first_imgRajasthan Chief Minister Vasundhara Raje announced a four-per cent reduction in value-added tax (VAT) on petrol and diesel on Sunday, reducing fuel prices by ₹2.5 per litre in the State. VAT on petrol will be reduced from 30% to 26% and on diesel from 22% to 18%, Ms. Raje announced at a public meeting organised in Rawatsar in Hanumangarh district as part of her ‘Rajasthan Gaurav Yatra’The revised rates will be effective from midnight. The decision will cost the exchequer ₹2,000 crore and will provide the people a relief of ₹2.5 per litre on petrol and diesel.“We have decided to reduce VAT on diesel and petrol by 4%, which will provide much-needed relief to the people of the state, be it farmers or women or others,” Ms. Raje told reporters in Rawatsar after making the announcement.Petrol and diesel prices set new records on Sunday as they continued their upward march on fall in rupee and surge in global crude oil rates. The opposition Congress has called for a nationwide shutdown on Monday over rising fuel prices and depreciation of the rupee. Targeting the Congress, the chief minister said that the party had failed to play the role of an effective opposition and came out of its shell just before the election. Assembly election in Rajasthan is scheduled for later this year. Reacting on the decision, AICC general secretary and former chief minister Ashok Gehlot said that Ms. Raje had to take the decision because of public support the Congress was gaining for Bharat Bandh on Monday. “The chief minister had to reduce VAT on diesel and petrol because of the public support Congress was gaining for Bharat Bandh on Monday. The reduction is not enough and the relief should also be provided on gas cylinder without any further delay,” Mr. Gehlot said in a statement. He said that the former Congress government led by him in the State had reduced ₹25 per cylinder and looking at the prices of today, there should be a cut of at least ₹100 on the gas cylinder.last_img read more

Trial in many anti-Sikh riots cases yet to be completed

first_imgThirty-four years after riots broke out in the Capital in the aftermath of assassination of the then Prime Minister Indira Gandhi, killing over 2,700 Sikhs, the trial in a number of cases is yet to see its logical conclusion.On Tuesday, the Delhi High Court convicted Congress leader Sajjan Kumar for killing five Sikhs in the Raj Nagar area during the anti-Sikh riots and sentenced him to imprisonment for the remainder of his natural life. However, this is not the only case Mr. Kumar is currently facing in connection with the 1984 riots. Recently, a witness had told a local court here that she saw him addressing the crowd in the Sultanpuri area that Sikhs had killed “our mother” and instigated the mob to kill them. The next date of the case hearing is December 20.Another Congress leader Jagdish Tytler too is facing trial at a local court here in connection with riots at Gurdwara Pulbangash in North Delhi where three people were killed. Mr. Tytler was thrice given a clean chit by the CBI in the case, but the agency was directed by the court to further investigate the matter after the victims filed a protest petition challenging the agency’s closure report in the case.In February 2015, the Centre constituted a Special Investigation Team (SIT) for re-investigating the serious criminal cases which were filed in Delhi in connection with the 1984 riots and have since been closed. A total of 293 cases were taken up for re-investigation.The three-member SIT is also probing Mr. Kumar’s alleged role in two other cases. One of them is the twin murders of a man and his son in west Delhi’s Punjabi Bagh. In November, a local court awarded death sentence to a man for the murder of two men in south Delhi’s Mahipalpur. This was one of the five cases in which the SIT had filed a charge-sheet.last_img read more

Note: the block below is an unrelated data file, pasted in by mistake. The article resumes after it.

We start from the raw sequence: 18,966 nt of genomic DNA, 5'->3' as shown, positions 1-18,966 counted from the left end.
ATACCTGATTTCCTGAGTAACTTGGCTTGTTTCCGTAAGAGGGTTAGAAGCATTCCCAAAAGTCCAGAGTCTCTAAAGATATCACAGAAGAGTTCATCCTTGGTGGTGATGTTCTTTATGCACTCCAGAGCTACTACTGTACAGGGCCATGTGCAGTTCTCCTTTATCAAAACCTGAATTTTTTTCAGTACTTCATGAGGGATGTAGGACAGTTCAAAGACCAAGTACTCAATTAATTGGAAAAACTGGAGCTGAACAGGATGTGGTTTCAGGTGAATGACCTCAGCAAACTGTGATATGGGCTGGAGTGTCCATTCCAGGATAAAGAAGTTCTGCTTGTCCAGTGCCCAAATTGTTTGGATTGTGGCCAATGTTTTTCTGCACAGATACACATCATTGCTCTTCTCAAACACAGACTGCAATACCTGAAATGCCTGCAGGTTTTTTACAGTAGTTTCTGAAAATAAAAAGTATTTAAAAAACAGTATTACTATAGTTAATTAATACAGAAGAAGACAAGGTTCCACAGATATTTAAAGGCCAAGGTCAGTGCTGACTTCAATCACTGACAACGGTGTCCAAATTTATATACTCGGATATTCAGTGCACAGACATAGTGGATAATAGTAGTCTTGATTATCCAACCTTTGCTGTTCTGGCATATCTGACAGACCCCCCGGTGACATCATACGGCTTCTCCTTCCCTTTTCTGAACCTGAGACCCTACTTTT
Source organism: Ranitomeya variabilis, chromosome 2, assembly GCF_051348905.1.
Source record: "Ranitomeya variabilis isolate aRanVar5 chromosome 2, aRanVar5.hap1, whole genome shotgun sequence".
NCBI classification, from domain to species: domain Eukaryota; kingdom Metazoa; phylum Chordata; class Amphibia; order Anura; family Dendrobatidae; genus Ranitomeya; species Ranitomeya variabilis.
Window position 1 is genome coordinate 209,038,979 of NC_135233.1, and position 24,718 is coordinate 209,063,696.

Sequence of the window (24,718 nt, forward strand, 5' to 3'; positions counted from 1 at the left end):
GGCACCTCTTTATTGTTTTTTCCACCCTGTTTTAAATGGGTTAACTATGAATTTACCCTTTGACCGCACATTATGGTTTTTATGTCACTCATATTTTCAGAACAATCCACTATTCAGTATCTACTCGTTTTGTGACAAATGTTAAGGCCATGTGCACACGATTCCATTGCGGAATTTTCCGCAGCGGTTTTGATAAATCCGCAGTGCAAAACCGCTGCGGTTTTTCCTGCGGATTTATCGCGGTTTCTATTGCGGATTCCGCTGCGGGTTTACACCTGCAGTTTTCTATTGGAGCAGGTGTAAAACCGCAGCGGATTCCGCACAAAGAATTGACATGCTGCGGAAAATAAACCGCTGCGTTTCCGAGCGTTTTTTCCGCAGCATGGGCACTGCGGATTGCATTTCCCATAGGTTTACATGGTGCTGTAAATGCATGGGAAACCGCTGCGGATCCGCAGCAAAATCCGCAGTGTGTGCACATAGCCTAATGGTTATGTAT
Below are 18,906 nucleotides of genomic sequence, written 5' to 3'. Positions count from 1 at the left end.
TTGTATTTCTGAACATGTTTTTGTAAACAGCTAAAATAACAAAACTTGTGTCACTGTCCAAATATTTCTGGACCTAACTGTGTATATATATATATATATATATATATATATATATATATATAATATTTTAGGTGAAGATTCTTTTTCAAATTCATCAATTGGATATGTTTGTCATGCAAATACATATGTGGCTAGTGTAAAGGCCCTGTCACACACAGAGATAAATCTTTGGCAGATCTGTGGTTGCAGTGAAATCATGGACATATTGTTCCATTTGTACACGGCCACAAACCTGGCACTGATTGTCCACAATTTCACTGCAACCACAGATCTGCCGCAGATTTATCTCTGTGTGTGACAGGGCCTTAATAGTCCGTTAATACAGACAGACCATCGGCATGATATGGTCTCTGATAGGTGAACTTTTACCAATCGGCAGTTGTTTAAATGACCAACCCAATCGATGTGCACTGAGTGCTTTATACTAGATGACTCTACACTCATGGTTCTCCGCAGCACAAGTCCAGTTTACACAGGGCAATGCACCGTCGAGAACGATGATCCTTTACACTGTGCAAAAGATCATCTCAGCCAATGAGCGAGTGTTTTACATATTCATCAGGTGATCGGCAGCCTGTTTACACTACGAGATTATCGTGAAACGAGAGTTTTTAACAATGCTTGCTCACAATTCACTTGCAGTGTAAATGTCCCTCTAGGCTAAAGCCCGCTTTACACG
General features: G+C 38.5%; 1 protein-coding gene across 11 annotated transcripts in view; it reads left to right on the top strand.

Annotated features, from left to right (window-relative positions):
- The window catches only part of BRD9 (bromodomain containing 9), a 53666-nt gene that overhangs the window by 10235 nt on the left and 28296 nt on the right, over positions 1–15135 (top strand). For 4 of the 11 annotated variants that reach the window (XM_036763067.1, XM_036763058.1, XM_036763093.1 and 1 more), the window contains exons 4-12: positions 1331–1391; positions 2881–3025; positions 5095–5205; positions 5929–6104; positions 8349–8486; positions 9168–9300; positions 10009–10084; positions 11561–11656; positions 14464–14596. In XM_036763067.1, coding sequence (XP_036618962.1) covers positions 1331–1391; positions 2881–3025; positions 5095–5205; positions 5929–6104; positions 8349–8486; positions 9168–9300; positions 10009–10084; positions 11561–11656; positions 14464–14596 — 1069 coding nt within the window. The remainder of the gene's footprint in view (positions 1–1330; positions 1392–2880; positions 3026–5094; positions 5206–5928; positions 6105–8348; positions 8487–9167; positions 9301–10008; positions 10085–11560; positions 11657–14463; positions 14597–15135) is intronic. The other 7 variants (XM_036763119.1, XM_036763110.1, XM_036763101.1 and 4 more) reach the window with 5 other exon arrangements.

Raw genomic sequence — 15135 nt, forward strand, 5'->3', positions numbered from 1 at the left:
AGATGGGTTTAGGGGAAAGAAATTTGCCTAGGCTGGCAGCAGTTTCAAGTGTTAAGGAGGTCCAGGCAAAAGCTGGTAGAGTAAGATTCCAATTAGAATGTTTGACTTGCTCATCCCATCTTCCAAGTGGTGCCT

Militant who aided Jatt’s escape killed